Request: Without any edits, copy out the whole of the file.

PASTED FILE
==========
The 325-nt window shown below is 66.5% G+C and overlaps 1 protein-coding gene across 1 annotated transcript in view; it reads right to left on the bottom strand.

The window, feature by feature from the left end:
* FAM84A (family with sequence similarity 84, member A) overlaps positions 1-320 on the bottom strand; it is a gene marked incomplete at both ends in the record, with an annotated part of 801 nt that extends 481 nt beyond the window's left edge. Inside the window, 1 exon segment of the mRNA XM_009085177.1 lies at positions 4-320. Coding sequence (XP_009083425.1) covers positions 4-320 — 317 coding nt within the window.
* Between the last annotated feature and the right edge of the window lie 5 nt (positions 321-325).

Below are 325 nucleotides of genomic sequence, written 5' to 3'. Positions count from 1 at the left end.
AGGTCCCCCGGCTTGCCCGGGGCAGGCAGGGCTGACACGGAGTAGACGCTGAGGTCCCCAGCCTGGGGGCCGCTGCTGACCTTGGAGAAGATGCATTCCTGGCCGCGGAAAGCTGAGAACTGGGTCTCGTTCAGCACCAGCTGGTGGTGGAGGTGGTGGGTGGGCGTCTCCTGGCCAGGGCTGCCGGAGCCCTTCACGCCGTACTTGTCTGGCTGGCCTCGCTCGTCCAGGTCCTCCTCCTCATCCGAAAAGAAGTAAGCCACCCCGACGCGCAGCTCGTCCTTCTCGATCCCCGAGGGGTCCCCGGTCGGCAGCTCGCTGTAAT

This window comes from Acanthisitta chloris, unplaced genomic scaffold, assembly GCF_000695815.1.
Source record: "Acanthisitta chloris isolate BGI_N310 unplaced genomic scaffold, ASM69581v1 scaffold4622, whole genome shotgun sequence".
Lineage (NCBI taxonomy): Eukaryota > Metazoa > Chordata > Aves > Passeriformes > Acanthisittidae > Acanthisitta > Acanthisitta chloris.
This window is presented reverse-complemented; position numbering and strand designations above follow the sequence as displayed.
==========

The 325-nt window shown below is 66.5% G+C and overlaps 1 protein-coding gene across 1 annotated transcript in view; it reads right to left on the bottom strand.

The window, feature by feature from the left end:
* FAM84A (family with sequence similarity 84, member A) overlaps positions 1-320 on the bottom strand; it is a gene marked incomplete at both ends in the record, with an annotated part of 801 nt that extends 481 nt beyond the window's left edge. Inside the window, 1 exon segment of the mRNA XM_009085177.1 lies at positions 4-320. Coding sequence (XP_009083425.1) covers positions 4-320 — 317 coding nt within the window.
* Between the last annotated feature and the right edge of the window lie 5 nt (positions 321-325).

Below are 325 nucleotides of genomic sequence, written 5' to 3'. Positions count from 1 at the left end.
AGGTCCCCCGGCTTGCCCGGGGCAGGCAGGGCTGACACGGAGTAGACGCTGAGGTCCCCAGCCTGGGGGCCGCTGCTGACCTTGGAGAAGATGCATTCCTGGCCGCGGAAAGCTGAGAACTGGGTCTCGTTCAGCACCAGCTGGTGGTGGAGGTGGTGGGTGGGCGTCTCCTGGCCAGGGCTGCCGGAGCCCTTCACGCCGTACTTGTCTGGCTGGCCTCGCTCGTCCAGGTCCTCCTCCTCATCCGAAAAGAAGTAAGCCACCCCGACGCGCAGCTCGTCCTTCTCGATCCCCGAGGGGTCCCCGGTCGGCAGCTCGCTGTAAT

This window comes from Acanthisitta chloris, unplaced genomic scaffold, assembly GCF_000695815.1.
Source record: "Acanthisitta chloris isolate BGI_N310 unplaced genomic scaffold, ASM69581v1 scaffold4622, whole genome shotgun sequence".
Lineage (NCBI taxonomy): Eukaryota > Metazoa > Chordata > Aves > Passeriformes > Acanthisittidae > Acanthisitta > Acanthisitta chloris.
This window is presented reverse-complemented; position numbering and strand designations above follow the sequence as displayed.